We also examined their parents. Neurological examination of their mother (80 years old) showed no signs or symptoms of ataxia. Brain MRI showed multiple lacunar infarcts, but no atrophy of the cerebellum. Also, cerebellar blood flow was not reduced on 123I-IMP SPECT. Their father (86 years old) was bed ridden, but had no history of ataxia or episodic vertigo. CT scanning showed periventricular low density areas suggesting cerebral ischaemia, with no atrophy of the cerebellum. After obtaining informed consent, CAG repeats of the SCA6 gene were analysed in each subject. Their mother had 13 and 20 CAG repeats, while their father had 11 and 20 CAG repeats of the SCA6 alleles. Patients 1 and 2 were both homozygous for 20 CAG repeats of this allele. Their parents were unrelated. GAA repeat of the frataxin gene was not expanded in any of them.


Our two homozygous patients showed the typical phenotype of SCA6. However, their parents with one normal SCA6 allele and one 20 CAG repeat allele had not developed ataxia even late in life. These observations clearly indicate that the 20 CAG repeat allele is pathogenic for SCA6. It has been controversial whether intermediate sized alleles with 19-20 repeats can produce the clinical disorder of SCA6.

Four subjects with 19 repeats were reported to be neurologically normal aged 70-75.2 Recently, a patient with 7/19 CAG repeats was reported to show progressive ataxia at the age of 48.12However, this patient also had pyramidal signs as well as lacunar infarcts in the basal ganglia and the pons. In addition, the age of onset seems to be too early because previous reports have indicated that the age of onset for subjects with 19 repeats is expected to be at around 70 years. Therefore, investigation of similar cases is necessary to establish whether 19 repeats can cause the disorder. At present, six subjects with a normal allele and a 20 CAG repeat allele have been reported to show ataxia.2 13-15 Among them, the case described by Ishikawa et al 2did not show any signs of ataxia at the age of 30, so the clinical outcome is not clear. The three patients reported by Jodiceet al 13 showed clinical features of episodic ataxia type 2, rather than progressive ataxia as observed in SCA6. In other reports, progressive ataxia was seen in a woman with onset at age 6514 and also developed in another woman at the age of 60.15 The latter patient died of sepsis aged 72 and necropsy showed that changes were confined to the cerebellum, including obvious loss of Purkinje cells and mild loss of granule cells. When compared with these two patients, the age of onset was 50 in our patient 1 and 40 in patient 2, implying that the age of onset is younger in homozygotes than in heterozygotes with 20 CAG repeats. A gene dosage effect has been detected in some previous studies,3 6 8 15 but not in others.2 7 17 The findings in our family seem to support the existence of such an effect since our two homozygotes with 20 CAG repeats showed obvious ataxia, whereas neither of their parents with only one 20 CAG repeat allele developed ataxia.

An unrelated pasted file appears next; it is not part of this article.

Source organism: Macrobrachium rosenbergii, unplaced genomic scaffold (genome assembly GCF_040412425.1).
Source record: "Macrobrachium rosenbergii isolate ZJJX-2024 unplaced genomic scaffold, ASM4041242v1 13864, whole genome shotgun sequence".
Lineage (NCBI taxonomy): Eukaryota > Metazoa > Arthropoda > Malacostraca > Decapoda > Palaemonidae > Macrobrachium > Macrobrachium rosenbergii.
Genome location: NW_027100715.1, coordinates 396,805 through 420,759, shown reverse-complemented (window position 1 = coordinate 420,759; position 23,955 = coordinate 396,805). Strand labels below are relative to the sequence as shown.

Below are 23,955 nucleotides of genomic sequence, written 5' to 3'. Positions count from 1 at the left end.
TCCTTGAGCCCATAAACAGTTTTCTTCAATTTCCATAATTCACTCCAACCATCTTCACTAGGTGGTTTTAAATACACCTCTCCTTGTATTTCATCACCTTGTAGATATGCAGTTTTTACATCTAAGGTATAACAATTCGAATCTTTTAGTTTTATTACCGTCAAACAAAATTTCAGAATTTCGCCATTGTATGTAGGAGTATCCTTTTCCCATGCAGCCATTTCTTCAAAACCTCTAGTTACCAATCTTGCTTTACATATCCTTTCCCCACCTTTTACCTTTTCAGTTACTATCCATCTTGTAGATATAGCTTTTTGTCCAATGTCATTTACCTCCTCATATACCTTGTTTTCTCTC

Based on our experience and previously published reports, it seems reasonable to conclude that 20 CAG repeats is the critical size of the expansion that generates the phenotype of SCA6, and this needs to be taken into consideration during DNA testing and genetic counselling for late onset ataxia.



  • * Present address: Kin-ikyo Chuo Hospital, 15-1, 10-jo 2-chome, Fushiko, Higashi-ku, Sapporo 007-0870, Japan